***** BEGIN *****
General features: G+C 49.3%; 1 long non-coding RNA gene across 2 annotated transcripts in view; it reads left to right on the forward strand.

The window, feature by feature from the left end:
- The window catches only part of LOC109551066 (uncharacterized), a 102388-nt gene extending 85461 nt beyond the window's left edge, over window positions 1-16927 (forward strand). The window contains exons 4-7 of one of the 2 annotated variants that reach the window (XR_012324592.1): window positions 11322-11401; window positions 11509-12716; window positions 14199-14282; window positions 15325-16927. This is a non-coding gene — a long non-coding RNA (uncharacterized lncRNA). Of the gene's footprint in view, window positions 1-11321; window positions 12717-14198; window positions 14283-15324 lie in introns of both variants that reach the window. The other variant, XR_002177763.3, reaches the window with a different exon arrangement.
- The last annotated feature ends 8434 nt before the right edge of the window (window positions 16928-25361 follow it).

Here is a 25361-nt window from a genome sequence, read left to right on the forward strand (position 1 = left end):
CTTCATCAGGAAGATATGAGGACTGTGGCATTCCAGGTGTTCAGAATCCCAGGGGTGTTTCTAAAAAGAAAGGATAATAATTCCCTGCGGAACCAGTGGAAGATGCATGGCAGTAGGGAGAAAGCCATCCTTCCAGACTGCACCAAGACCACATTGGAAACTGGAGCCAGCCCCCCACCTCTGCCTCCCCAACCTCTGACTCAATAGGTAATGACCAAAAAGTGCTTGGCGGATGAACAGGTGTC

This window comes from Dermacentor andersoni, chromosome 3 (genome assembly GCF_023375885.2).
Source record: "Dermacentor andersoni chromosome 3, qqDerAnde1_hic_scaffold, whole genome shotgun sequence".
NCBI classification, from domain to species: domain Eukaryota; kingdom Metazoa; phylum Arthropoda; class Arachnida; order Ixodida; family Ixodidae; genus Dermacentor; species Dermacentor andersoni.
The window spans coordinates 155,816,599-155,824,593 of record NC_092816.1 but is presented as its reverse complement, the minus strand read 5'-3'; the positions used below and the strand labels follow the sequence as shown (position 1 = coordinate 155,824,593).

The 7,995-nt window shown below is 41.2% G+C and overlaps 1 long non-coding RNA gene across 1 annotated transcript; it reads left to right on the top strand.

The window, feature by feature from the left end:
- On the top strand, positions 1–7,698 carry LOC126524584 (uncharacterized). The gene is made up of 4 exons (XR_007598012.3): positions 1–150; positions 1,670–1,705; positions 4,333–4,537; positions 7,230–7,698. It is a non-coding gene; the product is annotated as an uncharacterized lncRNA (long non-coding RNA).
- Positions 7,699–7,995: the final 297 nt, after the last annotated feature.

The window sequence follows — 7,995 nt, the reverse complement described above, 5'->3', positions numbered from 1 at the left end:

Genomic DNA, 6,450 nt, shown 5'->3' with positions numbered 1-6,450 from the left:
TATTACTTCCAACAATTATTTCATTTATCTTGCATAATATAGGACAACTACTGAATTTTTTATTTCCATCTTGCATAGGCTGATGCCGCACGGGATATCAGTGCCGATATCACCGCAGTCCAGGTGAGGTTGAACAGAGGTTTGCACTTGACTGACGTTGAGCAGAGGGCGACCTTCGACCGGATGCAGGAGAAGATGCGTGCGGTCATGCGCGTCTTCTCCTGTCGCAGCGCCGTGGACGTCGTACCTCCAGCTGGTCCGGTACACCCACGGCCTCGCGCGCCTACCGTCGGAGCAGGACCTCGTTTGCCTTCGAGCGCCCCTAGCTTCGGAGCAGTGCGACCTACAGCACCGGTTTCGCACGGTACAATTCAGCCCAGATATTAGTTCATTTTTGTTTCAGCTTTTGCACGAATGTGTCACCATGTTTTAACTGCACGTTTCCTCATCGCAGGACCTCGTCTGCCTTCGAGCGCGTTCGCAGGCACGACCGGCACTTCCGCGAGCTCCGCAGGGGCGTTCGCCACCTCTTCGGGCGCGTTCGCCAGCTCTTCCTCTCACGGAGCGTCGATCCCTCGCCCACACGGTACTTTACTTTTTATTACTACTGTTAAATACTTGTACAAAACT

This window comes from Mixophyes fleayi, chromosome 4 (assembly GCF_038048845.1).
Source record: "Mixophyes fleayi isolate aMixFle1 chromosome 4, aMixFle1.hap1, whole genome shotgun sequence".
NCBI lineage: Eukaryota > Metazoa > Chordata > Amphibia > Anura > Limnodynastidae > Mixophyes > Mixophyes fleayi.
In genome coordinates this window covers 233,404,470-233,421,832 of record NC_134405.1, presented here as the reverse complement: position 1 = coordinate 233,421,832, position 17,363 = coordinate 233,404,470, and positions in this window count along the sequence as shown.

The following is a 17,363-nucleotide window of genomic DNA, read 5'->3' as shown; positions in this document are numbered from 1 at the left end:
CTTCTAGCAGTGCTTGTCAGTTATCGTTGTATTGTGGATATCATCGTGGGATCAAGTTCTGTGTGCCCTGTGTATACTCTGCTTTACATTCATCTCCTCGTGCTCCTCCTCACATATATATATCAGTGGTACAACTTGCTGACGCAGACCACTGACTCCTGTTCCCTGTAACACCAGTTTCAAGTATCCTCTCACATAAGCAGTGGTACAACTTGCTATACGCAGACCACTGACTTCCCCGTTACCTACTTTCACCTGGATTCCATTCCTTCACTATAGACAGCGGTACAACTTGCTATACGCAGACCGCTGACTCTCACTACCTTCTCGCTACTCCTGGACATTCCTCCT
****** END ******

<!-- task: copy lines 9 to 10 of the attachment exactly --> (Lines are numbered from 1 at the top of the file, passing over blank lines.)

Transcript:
NCBI classification, from domain to species: domain Eukaryota; kingdom Metazoa; phylum Arthropoda; class Arachnida; order Ixodida; family Ixodidae; genus Dermacentor; species Dermacentor andersoni.
The window spans coordinates 155,816,599-155,824,593 of record NC_092816.1 but is presented as its reverse complement, the minus strand read 5'-3'; the positions used below and the strand labels follow the sequence as shown (position 1 = coordinate 155,824,593).